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Technological Convergence is becoming critical for the future. Discuss and illustrate implications for the tourism industry
Technological Convergence Overview
Convergence technologies are increasingly obliterating barriers of distance and time, providing anywhere, anytime communication and information sharing. The interactions that these technologies enable are incredibly varied, ranging from real-time one to one communications, to globally accessible electronic resources that reach mass audiences on demand. (Covell, 2000) These technologies also integrate all digital media types and indeed, one of the most powerful aspects of the digital convergence phenomenon is that these technologies can be used to combine interactions and media in so many different ways, thus producing innovative mechanisms, tools, and information resources.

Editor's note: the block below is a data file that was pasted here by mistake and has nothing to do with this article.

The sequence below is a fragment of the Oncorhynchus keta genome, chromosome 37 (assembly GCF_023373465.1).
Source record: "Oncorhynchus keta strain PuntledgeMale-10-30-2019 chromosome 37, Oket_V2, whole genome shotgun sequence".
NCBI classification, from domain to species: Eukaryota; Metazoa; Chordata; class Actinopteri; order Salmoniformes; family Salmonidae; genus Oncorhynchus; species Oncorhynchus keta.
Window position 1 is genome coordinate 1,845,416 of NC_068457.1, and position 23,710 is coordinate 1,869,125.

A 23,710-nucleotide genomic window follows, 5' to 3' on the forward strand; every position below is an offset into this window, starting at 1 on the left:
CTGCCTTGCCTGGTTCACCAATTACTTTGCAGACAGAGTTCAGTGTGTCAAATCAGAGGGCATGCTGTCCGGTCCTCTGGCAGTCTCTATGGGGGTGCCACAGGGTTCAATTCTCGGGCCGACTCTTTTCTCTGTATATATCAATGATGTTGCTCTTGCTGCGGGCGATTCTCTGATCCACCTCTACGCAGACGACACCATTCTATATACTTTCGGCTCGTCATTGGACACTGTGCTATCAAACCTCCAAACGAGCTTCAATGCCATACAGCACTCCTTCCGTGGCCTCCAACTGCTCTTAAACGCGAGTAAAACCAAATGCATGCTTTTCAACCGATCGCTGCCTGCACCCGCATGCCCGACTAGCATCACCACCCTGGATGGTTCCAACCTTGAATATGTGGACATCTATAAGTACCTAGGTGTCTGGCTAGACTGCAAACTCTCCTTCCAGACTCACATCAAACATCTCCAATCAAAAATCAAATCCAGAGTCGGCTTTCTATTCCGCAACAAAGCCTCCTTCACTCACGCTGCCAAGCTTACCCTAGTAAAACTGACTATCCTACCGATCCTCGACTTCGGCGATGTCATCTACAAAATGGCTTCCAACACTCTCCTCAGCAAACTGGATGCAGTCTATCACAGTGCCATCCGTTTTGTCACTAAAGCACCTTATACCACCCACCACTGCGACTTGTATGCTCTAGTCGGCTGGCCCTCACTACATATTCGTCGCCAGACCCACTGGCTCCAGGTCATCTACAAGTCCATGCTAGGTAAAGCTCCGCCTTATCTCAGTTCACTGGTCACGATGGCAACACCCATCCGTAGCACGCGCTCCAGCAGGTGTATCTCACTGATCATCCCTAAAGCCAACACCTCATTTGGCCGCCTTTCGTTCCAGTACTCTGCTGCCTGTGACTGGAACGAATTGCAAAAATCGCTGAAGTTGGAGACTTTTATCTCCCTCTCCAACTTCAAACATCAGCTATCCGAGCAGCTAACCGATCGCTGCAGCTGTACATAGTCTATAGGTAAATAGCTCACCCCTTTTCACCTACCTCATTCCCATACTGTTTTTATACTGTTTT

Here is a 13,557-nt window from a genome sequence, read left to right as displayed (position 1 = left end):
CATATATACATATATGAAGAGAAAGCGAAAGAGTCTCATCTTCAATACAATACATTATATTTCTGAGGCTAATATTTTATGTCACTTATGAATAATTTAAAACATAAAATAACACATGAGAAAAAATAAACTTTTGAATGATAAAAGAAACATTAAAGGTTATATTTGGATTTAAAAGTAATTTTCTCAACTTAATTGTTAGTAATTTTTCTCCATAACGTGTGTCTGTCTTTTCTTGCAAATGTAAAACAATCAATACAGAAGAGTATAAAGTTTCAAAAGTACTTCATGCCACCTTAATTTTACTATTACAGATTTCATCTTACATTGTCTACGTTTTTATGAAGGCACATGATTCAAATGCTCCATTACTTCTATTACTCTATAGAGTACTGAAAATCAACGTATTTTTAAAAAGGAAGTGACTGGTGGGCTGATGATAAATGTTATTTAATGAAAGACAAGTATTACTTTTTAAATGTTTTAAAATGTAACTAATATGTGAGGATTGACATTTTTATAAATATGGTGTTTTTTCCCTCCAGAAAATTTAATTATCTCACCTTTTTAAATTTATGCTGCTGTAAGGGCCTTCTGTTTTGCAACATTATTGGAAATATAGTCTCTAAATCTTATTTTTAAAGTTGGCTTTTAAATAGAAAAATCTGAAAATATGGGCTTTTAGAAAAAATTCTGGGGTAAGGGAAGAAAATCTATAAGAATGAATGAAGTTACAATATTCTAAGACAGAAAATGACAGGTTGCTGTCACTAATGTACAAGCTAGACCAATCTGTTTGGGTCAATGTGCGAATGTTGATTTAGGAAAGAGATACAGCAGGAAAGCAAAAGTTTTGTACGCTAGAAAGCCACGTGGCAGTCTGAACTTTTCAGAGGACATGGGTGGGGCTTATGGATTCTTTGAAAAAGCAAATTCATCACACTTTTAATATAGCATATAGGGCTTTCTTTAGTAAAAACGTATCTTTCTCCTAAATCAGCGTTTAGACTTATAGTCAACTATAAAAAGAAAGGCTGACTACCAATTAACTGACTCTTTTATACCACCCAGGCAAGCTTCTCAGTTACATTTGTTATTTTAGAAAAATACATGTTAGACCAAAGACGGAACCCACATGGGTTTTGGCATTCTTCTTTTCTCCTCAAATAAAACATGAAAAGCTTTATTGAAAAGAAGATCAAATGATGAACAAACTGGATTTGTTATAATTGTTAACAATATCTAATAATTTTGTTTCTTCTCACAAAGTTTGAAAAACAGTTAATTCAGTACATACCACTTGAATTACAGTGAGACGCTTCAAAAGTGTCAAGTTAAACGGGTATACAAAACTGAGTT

Whilst advances in miniaturisation have yielded a massive advance in the range of multipurpose devices in the last two years, ranging from game consoles that can be used as photo viewers, to mobile phones that double as cameras and music players. At the same time, developments in high-speed communications are allowing providers of traditional services like cable TV, Internet and phone services to move beyond their realms to products like video on demand and music and video downloads, together with Internet access through endless different media. “As the lines between product offerings become blurred, a looming high-tech identity crisis is creating rivals out of companies that once considered themselves to be in separate industries.” (Young, 2006)